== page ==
A process which involves removal of a stem cell from a human embryo at the blastocyst stage, entailing the destruction of that embryo, cannot be patented.

Last week the Court of Justice of the European Union issued a judgment in the case of Brüstle v Greenpeace e.V (Case C 34/10) in which it banned the issuing of patents for stem cells on ethical grounds.  Mr. Oliver Brüstle is the holder of a patent for isolated and purified neural precursor cells produced from human embryonic stem cells used to treat neurological diseases.

The Federal Patent Court ruled that Mr. Brüstle’s patent was invalid in so far as it covers processes for obtaining precursor cells from human embryonic stem cells.  On appeal, the Court of Justice (CJEU) was asked to interpret the concept of ‘human embryo’ which is not defined in Directive 98/44/EC on the legal protection of biotechnological inventions.

The purpose of Directive 98/44 is to establish a framework for the legal protection of biotechnological inventions. Article 6(1) provides that inventions must be considered unpatentable where their commercial exploitation would be contrary to ordre public or morality. Article 6(2)(c) of the directive cites the use of human embryos for industrial or commercial purposes as an example of inventions which are considered unpatentable.

The question is whether the exclusion from patentability of the human embryo covers all stages of life from fertilization of the ovum or whether other conditions must be met, for example that a certain stage of development be reached.

The case raised very interesting legal and ethical issues, in particular how the right to human dignity related to the dispute. Although a fundamental right under German constitutional law and jurisprudence, the right to human dignity has been recognized as an unwritten principle of EU law, and undoubtedly played a significant part in the outcome of this case.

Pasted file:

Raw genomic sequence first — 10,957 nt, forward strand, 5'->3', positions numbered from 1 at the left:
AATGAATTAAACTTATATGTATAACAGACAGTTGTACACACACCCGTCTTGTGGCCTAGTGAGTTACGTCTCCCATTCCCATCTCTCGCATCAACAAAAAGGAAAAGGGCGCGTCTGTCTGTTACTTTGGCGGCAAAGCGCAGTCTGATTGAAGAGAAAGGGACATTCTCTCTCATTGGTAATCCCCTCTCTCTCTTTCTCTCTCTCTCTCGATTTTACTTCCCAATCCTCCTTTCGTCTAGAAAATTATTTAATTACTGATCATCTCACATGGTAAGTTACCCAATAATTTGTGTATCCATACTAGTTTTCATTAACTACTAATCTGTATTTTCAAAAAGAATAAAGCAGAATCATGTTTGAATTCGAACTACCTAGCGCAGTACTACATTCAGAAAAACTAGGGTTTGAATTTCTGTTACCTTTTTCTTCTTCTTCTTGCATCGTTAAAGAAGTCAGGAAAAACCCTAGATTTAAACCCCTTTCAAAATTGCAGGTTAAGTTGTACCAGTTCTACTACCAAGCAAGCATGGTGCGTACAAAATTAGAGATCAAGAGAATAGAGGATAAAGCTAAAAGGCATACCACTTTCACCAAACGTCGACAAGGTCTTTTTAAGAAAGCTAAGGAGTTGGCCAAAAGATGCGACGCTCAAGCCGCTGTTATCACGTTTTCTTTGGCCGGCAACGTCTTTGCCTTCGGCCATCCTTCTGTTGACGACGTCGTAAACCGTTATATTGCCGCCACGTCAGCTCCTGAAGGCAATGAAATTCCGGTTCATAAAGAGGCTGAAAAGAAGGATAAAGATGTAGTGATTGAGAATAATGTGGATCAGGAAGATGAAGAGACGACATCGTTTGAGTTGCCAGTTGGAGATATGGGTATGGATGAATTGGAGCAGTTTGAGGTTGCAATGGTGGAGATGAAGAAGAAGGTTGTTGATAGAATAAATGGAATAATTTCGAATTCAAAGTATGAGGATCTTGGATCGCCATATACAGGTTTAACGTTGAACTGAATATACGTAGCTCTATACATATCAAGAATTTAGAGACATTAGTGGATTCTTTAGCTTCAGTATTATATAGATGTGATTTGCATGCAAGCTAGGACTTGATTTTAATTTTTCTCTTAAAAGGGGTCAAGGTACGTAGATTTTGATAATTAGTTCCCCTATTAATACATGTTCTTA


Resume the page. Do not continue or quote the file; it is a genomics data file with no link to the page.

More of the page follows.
The Court was asked “What is meant by the term “human embryos” in Article 6(2)(c) of Directive 98/44 ?”  Directive 98/44 stipulates that patent law must be applied so as to respect the fundamental principles safeguarding the dignity and integrity of the person.  The question then is what form, what stage of development of the human body, must be given the legal categorization of ‘embryo’.

The development from conception begins with a few totipotent cells, which each cell has the capacity to develop into a complete human being. The Court viewed totipotent cells as representing the first stage of the human body and must therefore be legally categorized as embryos.

The Court emphasized that whether that categorization must be recognized from before or only after implantation is irrelevant.  This means that every totipotent cell, whatever the means by which it has been obtained, is an embryo and that any patentability must be excluded.  This definition covers unfertilized ova into which a cell nucleus from a mature cell has been transplanted.

The Court felt that characterizing a totipotent cell as an embryo does not resolve the issue since an embryo quickly develops into a blastocyst made up of pluripotent cells, which can develop into all kinds of cells to form all the organs of the human body. These cells cannot develop separately into a complete human being.  While the court felt that blastocysts as a whole must be categorized as an embryo, an individual pluripotent cells in isolation is not.

Most of the EU Member States take the view that pluripotent stem cells are not human embryos given that embryonic stem cells, taken in isolation, are no longer capable of developing into a complete individual.  However, the Court said it is not possible to ignore the origin of this pluripotent cell.  The pluripotent stem cell in the present case is removed from the blastocyst, which the removal will destroy. The argument is that patentability depends on the way in which it has been removed and the consequences of such removal .

In comparing the situation to prisoners killed in order to remove organs for trafficking, the Court reasoned that even though the claims under the patent did not specify that human embryos are used for the exploitation of the invention, when they actually are, the patentability of such an invention must be excluded.